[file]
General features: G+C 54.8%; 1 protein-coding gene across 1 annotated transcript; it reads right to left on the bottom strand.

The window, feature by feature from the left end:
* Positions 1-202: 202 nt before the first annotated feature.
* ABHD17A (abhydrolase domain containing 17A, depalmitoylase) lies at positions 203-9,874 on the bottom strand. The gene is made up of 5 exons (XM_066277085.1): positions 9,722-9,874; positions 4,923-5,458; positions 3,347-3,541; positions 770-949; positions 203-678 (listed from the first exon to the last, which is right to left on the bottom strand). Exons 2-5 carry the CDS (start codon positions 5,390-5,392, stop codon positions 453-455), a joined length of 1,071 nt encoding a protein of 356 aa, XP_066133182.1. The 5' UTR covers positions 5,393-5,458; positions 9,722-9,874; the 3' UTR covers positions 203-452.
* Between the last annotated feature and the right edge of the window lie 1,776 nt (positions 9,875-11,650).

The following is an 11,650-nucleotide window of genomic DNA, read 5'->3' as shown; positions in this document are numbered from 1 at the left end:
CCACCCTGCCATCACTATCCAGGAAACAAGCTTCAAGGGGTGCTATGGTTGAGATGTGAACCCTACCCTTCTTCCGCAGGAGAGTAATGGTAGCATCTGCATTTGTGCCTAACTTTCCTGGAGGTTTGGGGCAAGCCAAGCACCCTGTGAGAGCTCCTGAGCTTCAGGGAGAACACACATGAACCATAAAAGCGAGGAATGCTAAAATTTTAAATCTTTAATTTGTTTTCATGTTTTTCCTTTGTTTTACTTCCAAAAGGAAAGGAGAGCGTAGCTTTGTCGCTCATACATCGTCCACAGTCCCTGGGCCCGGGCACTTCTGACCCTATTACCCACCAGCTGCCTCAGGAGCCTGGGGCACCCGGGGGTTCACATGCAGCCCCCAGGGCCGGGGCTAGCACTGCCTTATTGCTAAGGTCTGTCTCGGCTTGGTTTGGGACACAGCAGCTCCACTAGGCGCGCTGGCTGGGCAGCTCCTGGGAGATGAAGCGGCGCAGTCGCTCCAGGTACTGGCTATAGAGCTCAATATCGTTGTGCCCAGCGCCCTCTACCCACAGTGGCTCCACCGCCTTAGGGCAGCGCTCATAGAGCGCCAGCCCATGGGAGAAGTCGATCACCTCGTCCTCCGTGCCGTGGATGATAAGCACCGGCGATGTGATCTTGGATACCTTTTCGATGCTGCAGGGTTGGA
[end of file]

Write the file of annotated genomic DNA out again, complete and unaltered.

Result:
General features: G+C 54.8%; 1 protein-coding gene across 1 annotated transcript; it reads right to left on the bottom strand.

The window, feature by feature from the left end:
* Positions 1-202: 202 nt before the first annotated feature.
* ABHD17A (abhydrolase domain containing 17A, depalmitoylase) lies at positions 203-9,874 on the bottom strand. The gene is made up of 5 exons (XM_066277085.1): positions 9,722-9,874; positions 4,923-5,458; positions 3,347-3,541; positions 770-949; positions 203-678 (listed from the first exon to the last, which is right to left on the bottom strand). Exons 2-5 carry the CDS (start codon positions 5,390-5,392, stop codon positions 453-455), a joined length of 1,071 nt encoding a protein of 356 aa, XP_066133182.1. The 5' UTR covers positions 5,393-5,458; positions 9,722-9,874; the 3' UTR covers positions 203-452.
* Between the last annotated feature and the right edge of the window lie 1,776 nt (positions 9,875-11,650).

The following is an 11,650-nucleotide window of genomic DNA, read 5'->3' as shown; positions in this document are numbered from 1 at the left end:
CCACCCTGCCATCACTATCCAGGAAACAAGCTTCAAGGGGTGCTATGGTTGAGATGTGAACCCTACCCTTCTTCCGCAGGAGAGTAATGGTAGCATCTGCATTTGTGCCTAACTTTCCTGGAGGTTTGGGGCAAGCCAAGCACCCTGTGAGAGCTCCTGAGCTTCAGGGAGAACACACATGAACCATAAAAGCGAGGAATGCTAAAATTTTAAATCTTTAATTTGTTTTCATGTTTTTCCTTTGTTTTACTTCCAAAAGGAAAGGAGAGCGTAGCTTTGTCGCTCATACATCGTCCACAGTCCCTGGGCCCGGGCACTTCTGACCCTATTACCCACCAGCTGCCTCAGGAGCCTGGGGCACCCGGGGGTTCACATGCAGCCCCCAGGGCCGGGGCTAGCACTGCCTTATTGCTAAGGTCTGTCTCGGCTTGGTTTGGGACACAGCAGCTCCACTAGGCGCGCTGGCTGGGCAGCTCCTGGGAGATGAAGCGGCGCAGTCGCTCCAGGTACTGGCTATAGAGCTCAATATCGTTGTGCCCAGCGCCCTCTACCCACAGTGGCTCCACCGCCTTAGGGCAGCGCTCATAGAGCGCCAGCCCATGGGAGAAGTCGATCACCTCGTCCTCCGTGCCGTGGATGATAAGCACCGGCGATGTGATCTTGGATACCTTTTCGATGCTGCAGGGTTGGA